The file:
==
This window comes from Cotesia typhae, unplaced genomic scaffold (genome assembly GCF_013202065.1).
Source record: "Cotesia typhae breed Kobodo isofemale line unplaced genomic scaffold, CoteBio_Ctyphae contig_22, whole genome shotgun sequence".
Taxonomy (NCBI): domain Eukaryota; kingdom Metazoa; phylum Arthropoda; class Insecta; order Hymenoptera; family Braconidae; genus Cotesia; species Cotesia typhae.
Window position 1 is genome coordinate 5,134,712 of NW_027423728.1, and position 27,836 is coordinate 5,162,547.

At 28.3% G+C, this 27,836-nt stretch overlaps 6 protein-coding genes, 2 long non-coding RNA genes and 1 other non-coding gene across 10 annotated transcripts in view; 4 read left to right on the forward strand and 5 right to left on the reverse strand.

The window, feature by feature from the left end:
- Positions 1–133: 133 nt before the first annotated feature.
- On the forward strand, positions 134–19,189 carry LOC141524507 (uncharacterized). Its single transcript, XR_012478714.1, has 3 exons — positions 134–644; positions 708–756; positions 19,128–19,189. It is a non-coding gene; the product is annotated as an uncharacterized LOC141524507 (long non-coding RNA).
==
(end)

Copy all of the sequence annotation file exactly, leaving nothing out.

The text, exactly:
This window comes from Cotesia typhae, unplaced genomic scaffold (genome assembly GCF_013202065.1).
Source record: "Cotesia typhae breed Kobodo isofemale line unplaced genomic scaffold, CoteBio_Ctyphae contig_22, whole genome shotgun sequence".
Taxonomy (NCBI): domain Eukaryota; kingdom Metazoa; phylum Arthropoda; class Insecta; order Hymenoptera; family Braconidae; genus Cotesia; species Cotesia typhae.
Window position 1 is genome coordinate 5,134,712 of NW_027423728.1, and position 27,836 is coordinate 5,162,547.

At 28.3% G+C, this 27,836-nt stretch overlaps 6 protein-coding genes, 2 long non-coding RNA genes and 1 other non-coding gene across 10 annotated transcripts in view; 4 read left to right on the forward strand and 5 right to left on the reverse strand.

The window, feature by feature from the left end:
- Positions 1–133: 133 nt before the first annotated feature.
- On the forward strand, positions 134–19,189 carry LOC141524507 (uncharacterized). Its single transcript, XR_012478714.1, has 3 exons — positions 134–644; positions 708–756; positions 19,128–19,189. It is a non-coding gene; the product is annotated as an uncharacterized LOC141524507 (long non-coding RNA).